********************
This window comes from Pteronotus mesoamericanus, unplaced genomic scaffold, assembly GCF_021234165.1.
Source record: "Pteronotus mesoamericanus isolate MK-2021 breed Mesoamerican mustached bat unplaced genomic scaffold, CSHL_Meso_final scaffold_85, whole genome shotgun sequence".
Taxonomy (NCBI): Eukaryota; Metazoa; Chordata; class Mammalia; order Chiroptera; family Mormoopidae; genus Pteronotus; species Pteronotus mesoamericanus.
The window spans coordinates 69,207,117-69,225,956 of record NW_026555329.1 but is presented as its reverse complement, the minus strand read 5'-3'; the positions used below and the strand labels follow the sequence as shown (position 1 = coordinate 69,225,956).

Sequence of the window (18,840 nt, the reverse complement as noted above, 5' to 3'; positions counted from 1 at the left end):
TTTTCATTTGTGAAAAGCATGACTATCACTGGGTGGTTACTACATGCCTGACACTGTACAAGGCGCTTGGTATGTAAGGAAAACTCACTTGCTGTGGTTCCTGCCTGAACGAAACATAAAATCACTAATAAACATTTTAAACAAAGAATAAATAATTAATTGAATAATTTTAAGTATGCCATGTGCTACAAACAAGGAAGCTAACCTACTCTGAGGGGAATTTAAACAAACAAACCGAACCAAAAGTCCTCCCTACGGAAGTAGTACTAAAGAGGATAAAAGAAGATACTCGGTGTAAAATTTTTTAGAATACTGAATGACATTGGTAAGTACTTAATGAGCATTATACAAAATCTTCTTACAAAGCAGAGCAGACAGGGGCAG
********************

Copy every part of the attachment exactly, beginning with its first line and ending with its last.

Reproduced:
This window comes from Pteronotus mesoamericanus, unplaced genomic scaffold, assembly GCF_021234165.1.
Source record: "Pteronotus mesoamericanus isolate MK-2021 breed Mesoamerican mustached bat unplaced genomic scaffold, CSHL_Meso_final scaffold_85, whole genome shotgun sequence".
Taxonomy (NCBI): Eukaryota; Metazoa; Chordata; class Mammalia; order Chiroptera; family Mormoopidae; genus Pteronotus; species Pteronotus mesoamericanus.
The window spans coordinates 69,207,117-69,225,956 of record NW_026555329.1 but is presented as its reverse complement, the minus strand read 5'-3'; the positions used below and the strand labels follow the sequence as shown (position 1 = coordinate 69,225,956).

Sequence of the window (18,840 nt, the reverse complement as noted above, 5' to 3'; positions counted from 1 at the left end):
TTTTCATTTGTGAAAAGCATGACTATCACTGGGTGGTTACTACATGCCTGACACTGTACAAGGCGCTTGGTATGTAAGGAAAACTCACTTGCTGTGGTTCCTGCCTGAACGAAACATAAAATCACTAATAAACATTTTAAACAAAGAATAAATAATTAATTGAATAATTTTAAGTATGCCATGTGCTACAAACAAGGAAGCTAACCTACTCTGAGGGGAATTTAAACAAACAAACCGAACCAAAAGTCCTCCCTACGGAAGTAGTACTAAAGAGGATAAAAGAAGATACTCGGTGTAAAATTTTTTAGAATACTGAATGACATTGGTAAGTACTTAATGAGCATTATACAAAATCTTCTTACAAAGCAGAGCAGACAGGGGCAG